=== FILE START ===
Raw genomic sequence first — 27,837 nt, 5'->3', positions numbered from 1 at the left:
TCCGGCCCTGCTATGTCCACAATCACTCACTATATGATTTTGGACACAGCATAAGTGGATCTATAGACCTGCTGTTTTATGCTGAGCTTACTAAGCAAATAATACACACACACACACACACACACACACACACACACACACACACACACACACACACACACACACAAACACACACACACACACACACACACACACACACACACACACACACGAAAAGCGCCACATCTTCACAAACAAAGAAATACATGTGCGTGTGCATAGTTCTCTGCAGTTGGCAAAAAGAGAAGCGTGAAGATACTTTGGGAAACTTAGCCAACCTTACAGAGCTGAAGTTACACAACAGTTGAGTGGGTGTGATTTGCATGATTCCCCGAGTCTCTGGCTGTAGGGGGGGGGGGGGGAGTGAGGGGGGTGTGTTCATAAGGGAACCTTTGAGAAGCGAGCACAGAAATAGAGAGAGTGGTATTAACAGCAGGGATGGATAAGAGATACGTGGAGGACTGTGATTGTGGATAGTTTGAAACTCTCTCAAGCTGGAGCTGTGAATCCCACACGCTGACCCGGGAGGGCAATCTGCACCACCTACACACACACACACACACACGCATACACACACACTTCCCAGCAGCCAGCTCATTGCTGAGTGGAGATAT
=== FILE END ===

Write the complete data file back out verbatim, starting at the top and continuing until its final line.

Raw genomic sequence first — 27,837 nt, 5'->3', positions numbered from 1 at the left:
TCCGGCCCTGCTATGTCCACAATCACTCACTATATGATTTTGGACACAGCATAAGTGGATCTATAGACCTGCTGTTTTATGCTGAGCTTACTAAGCAAATAATACACACACACACACACACACACACACACACACACACACACACACACACACACACACACACACAAACACACACACACACACACACACACACACACACACACACACACACGAAAAGCGCCACATCTTCACAAACAAAGAAATACATGTGCGTGTGCATAGTTCTCTGCAGTTGGCAAAAAGAGAAGCGTGAAGATACTTTGGGAAACTTAGCCAACCTTACAGAGCTGAAGTTACACAACAGTTGAGTGGGTGTGATTTGCATGATTCCCCGAGTCTCTGGCTGTAGGGGGGGGGGGGGGAGTGAGGGGGGTGTGTTCATAAGGGAACCTTTGAGAAGCGAGCACAGAAATAGAGAGAGTGGTATTAACAGCAGGGATGGATAAGAGATACGTGGAGGACTGTGATTGTGGATAGTTTGAAACTCTCTCAAGCTGGAGCTGTGAATCCCACACGCTGACCCGGGAGGGCAATCTGCACCACCTACACACACACACACACACACGCATACACACACACTTCCCAGCAGCCAGCTCATTGCTGAGTGGAGATAT